Best Practices for Using the Phone with Hearing Aids

Man wearing hearing aids happily using a cell phone.

These days, the mobile phone network is much more reliable (and there’s a lot less static involved). But sometimes, it will still be challenging to hear what the person on the other end is saying. And for people who have hearing loss, it can be especially challenging.

Now, you might be thinking: there’s a simple fix for that, right? Why not use a set of hearing aids to make your phone conversations a bit clearer? Actually, it doesn’t work precisely that way. Even though hearing aids do help with conversations, with phone conversations it can be a bit more challenging. But there are a few tips for phone calls with hearing aids that can help you get a bit more from your next conversation.

Phone calls and hearing aids don’t always work effectively together – here’s why

Hearing loss usually progresses slowly. Your hearing usually doesn’t just go. You have a tendency to lose bits and pieces over time. This can make it difficult to even detect when you have hearing loss, particularly because your brain tries really hard to fill in the gaps with context clues and other visual information.

So when you get on a phone, all of that contextual info disappears. Your Brain lacks the info it needs to fill in the blanks. You only hear parts and pieces of the other individual’s voice which sounds muffled and distorted.

How hearing aids can help

Hearing aids can help with this. They’ll particularly help your ears fill in a lot of those missing pieces. But talking on the phone with hearing aids can introduce some accessibility issues.

Feedback can occur when your hearing aids come near a phone, for example. This can make things hard to hear and uncomfortable.

Tips to enhance the phone call experience

So, what can you do to overcome the obstacles of using a phone with hearing aids? Well, there are a number of tips that the majority of hearing specialists will endorse:

  • Find a quiet place to conduct your phone conversations. The less noise near you, the easier it will be to pick out the voice of the individual you’re on the phone with. If you minimize background noise during phone calls your hearing aids will perform so much better.
  • Don’t conceal your hearing problems from the person you’re speaking with: It’s ok to admit if you’re having difficulties! Many people will be just fine switching the discussion to text message or email or video calls (or just being a little extra patient).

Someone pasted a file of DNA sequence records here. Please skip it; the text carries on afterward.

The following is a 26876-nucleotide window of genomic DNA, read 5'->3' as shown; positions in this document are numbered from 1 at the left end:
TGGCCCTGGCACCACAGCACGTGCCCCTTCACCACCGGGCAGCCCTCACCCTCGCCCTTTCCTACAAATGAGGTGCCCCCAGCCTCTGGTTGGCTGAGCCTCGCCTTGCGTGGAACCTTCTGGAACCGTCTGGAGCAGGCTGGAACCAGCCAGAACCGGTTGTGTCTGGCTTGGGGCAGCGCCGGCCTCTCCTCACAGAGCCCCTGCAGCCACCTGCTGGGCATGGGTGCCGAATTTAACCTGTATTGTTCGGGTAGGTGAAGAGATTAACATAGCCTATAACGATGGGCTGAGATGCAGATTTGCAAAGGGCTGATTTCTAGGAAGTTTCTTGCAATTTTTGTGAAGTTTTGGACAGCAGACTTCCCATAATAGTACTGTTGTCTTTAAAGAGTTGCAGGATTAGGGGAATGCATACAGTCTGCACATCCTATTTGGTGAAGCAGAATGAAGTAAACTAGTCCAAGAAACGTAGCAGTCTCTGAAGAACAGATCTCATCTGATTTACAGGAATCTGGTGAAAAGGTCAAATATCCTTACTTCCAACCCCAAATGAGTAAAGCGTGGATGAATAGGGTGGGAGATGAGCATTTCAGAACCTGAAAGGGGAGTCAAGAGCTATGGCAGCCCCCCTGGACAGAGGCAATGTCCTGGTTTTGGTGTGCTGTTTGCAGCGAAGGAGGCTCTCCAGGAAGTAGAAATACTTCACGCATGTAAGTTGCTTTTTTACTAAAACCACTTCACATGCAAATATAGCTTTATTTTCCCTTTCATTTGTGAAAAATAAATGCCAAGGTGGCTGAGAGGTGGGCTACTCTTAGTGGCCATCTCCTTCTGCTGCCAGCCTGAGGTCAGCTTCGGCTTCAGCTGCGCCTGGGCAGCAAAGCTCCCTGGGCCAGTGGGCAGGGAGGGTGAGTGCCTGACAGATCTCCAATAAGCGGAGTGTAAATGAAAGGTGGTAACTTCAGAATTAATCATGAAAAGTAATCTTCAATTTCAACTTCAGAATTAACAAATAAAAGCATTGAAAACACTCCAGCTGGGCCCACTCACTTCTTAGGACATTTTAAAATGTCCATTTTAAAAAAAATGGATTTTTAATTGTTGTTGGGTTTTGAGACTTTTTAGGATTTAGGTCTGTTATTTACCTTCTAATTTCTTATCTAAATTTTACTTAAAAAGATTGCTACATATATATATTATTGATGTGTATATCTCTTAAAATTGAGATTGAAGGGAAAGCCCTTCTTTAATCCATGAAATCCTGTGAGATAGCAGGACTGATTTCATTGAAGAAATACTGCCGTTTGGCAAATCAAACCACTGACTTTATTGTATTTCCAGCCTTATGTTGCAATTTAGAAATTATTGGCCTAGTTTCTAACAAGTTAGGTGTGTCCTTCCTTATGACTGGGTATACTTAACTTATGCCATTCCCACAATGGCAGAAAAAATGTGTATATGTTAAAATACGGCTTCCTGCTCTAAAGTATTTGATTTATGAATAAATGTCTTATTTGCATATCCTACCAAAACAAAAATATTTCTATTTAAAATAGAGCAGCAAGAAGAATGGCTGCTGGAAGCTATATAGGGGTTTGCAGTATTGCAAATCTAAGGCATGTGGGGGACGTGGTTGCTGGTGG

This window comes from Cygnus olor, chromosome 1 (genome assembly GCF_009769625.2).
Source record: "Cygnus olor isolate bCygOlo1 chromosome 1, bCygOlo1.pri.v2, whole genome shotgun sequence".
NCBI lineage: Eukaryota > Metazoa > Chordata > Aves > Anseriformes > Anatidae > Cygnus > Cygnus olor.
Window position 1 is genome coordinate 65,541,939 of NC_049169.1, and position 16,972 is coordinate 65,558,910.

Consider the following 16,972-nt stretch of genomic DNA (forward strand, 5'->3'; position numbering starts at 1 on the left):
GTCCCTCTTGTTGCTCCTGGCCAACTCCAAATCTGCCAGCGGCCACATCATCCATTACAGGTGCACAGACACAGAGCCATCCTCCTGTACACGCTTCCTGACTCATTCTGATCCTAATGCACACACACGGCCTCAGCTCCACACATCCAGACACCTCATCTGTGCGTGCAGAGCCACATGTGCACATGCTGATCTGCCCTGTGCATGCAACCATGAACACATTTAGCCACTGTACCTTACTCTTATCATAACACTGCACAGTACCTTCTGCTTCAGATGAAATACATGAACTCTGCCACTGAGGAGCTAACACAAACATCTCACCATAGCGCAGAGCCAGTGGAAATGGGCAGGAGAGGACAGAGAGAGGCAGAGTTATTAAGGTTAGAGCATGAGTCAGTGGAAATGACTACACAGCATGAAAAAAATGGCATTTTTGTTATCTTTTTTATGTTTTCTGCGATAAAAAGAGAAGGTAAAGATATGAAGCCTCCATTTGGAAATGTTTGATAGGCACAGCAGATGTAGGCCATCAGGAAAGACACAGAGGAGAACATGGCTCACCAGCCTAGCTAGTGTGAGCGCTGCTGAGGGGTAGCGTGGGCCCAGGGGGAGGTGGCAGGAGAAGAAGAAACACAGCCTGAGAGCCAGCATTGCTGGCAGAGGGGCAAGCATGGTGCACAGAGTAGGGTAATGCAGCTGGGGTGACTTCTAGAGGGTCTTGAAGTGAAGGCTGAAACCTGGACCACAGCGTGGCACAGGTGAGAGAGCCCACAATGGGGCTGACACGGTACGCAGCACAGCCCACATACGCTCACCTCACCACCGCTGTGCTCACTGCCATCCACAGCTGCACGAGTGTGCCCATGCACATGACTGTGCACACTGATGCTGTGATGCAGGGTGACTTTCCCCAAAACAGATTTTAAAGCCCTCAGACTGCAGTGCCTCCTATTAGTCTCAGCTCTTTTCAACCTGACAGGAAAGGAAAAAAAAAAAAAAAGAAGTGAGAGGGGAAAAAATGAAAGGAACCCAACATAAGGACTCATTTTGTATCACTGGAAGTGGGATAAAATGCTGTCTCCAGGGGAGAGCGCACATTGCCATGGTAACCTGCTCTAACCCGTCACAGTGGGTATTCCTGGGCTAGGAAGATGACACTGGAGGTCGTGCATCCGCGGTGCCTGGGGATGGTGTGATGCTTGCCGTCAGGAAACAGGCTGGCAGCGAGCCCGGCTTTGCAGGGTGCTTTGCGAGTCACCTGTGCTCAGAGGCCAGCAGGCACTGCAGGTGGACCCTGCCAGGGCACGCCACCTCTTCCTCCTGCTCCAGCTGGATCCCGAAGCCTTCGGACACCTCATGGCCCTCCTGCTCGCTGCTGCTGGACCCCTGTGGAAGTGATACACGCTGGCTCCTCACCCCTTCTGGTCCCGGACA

• Utilize other assistive hearing devices: There are other assistive devices and services that can help you hear better when you’re having a phone conversation (including many text-to-type services).
  • Make use of video apps: Face-timing somebody or hopping onto a video chat can be a great way to help you hear better. The sound won’t be louder or more clear, but at least you’ll have that visual information back. And once more, this type of contextual information will be greatly helpful.
  • Consider utilizing speakerphone to conduct most of your phone conversations: This will counter the most serious feedback. There may still be a little distortion, but your phone call should be mostly understandable (if not necessarily private). The best way to keep your phone and your hearing aid apart is by switching to speakerphone.
  • You can use your Bluetooth function on your hearing aid to connect to your phone. Yes, contemporary hearing aids can stream to your smartphone via Bluetooth! This means that if your hearing aids are Bluetooth capable, phone calls can be streamed directly to your phone. If you’re having trouble using your phone with your hearing aid, a good place to begin eliminating feedback would be switching to Bluetooth.

Depending on your overall hearing needs, how frequently you use the phone, and what you use your phone for, the appropriate set of solutions will be available. Your ability to once more enjoy phone conversations will be made possible with the correct approach.

If you need more guidance on how to use hearing aids with your phone, call us, we can help.

The site information is for educational and informational purposes only and does not constitute medical advice. To receive personalized advice or treatment, schedule an appointment.


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